ETA: We also have intramural sports. We have many PE courses. Outdoor ed includes fishing, canoing, ropes course, bicycling, etc. We also offer yoga, bowling, skateboarding and some others.

Gillianren
2008-Aug-14, 04:19 AM
We have many PE courses. Outdoor ed includes fishing, canoing, ropes course, bicycling, etc. We also offer yoga, bowling, skateboarding and some others.

Wow. We had, um, gym. Or weights. Or you could join a team. Or band--marching band gets you gym credit. But that was it.

Jeff Root
2008-Aug-14, 05:37 AM
I know that any activity can be made into a competitive event.
But the kinds of activities desired are along the lines of some of those
Tinaa mentioned, such as fishing, canoing, and yoga, which are not
inherently competitive.

The person in this case has an interest in a typical phy ed activity which
is not inherently competitive, yet it has been made that way and students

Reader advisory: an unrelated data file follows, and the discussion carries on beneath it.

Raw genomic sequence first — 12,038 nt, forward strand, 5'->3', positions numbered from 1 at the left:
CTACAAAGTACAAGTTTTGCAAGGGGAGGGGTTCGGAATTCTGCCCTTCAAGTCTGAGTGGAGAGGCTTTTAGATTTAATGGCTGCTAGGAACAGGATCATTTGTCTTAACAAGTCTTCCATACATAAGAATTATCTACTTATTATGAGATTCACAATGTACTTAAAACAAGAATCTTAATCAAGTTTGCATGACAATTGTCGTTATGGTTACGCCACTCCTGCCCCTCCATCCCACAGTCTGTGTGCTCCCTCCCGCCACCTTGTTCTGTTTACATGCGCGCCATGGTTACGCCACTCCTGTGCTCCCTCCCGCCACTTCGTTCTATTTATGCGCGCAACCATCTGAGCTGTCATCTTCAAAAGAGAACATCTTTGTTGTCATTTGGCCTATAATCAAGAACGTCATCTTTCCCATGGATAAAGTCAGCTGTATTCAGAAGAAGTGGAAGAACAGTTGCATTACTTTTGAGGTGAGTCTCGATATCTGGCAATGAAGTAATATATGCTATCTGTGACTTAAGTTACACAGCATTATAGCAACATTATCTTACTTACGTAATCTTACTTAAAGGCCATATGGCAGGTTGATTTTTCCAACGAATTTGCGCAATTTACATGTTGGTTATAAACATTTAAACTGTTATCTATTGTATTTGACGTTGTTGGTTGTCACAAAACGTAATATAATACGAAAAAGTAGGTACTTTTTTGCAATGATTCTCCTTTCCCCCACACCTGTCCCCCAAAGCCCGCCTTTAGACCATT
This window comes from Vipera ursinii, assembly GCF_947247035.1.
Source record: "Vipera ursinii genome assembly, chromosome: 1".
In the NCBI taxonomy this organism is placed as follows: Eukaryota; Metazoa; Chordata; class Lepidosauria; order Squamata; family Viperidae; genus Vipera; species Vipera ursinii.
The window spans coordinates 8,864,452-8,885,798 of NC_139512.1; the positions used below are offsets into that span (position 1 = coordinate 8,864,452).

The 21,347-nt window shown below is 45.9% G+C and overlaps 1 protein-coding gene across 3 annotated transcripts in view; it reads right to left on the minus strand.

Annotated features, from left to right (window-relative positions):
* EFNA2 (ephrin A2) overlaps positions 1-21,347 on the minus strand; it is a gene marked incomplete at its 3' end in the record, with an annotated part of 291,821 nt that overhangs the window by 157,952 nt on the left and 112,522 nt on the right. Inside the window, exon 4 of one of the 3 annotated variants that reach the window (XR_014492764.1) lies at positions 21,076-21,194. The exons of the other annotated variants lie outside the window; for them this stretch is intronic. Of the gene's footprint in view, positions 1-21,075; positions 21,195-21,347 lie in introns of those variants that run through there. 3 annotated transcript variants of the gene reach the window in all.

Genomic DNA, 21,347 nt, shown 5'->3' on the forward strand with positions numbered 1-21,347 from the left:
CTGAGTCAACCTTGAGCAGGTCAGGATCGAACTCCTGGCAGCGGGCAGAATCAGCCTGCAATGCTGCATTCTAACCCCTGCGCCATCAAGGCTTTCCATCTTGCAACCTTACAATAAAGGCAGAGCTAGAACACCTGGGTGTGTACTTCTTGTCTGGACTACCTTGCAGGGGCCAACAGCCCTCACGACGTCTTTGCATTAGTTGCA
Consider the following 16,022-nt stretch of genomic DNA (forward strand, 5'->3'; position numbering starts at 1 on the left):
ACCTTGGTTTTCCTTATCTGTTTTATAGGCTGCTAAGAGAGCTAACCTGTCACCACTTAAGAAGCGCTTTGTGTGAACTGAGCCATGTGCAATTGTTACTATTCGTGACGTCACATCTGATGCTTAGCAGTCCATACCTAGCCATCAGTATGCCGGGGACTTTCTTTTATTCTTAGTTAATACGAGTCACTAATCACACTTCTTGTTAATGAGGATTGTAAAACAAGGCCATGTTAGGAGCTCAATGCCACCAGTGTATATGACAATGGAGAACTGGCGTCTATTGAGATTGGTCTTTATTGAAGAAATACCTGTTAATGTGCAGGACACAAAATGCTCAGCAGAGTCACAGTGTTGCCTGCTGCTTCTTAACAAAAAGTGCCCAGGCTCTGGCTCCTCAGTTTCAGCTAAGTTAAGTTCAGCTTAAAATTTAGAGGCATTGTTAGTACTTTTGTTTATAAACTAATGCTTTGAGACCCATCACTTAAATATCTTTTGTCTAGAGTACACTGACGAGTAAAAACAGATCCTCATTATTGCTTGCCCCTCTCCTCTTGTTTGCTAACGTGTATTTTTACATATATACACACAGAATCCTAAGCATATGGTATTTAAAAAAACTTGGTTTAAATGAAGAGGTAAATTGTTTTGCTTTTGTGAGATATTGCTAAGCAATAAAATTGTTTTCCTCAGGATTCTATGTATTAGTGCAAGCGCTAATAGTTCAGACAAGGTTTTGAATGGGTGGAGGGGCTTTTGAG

who participate are apparently forced to compete as teams, so that any
student who performs below the team's average will pull the whole team
down and prevent the team from advancing in competition.

The one actual case I know of from my time who might fit into what I'm
talking about here was Viki Wood, who was always jogging around the main
hallway, a couple of years before the word "jogging" gained wide use. She
may or may not have been training for something else, but the jogging was
certainly not a competitive activity.

Tinaa,

I expect that the "ropes course" includes rope climbing. Can you tell me
anything about that? Where it is done, how high you can go, etc. In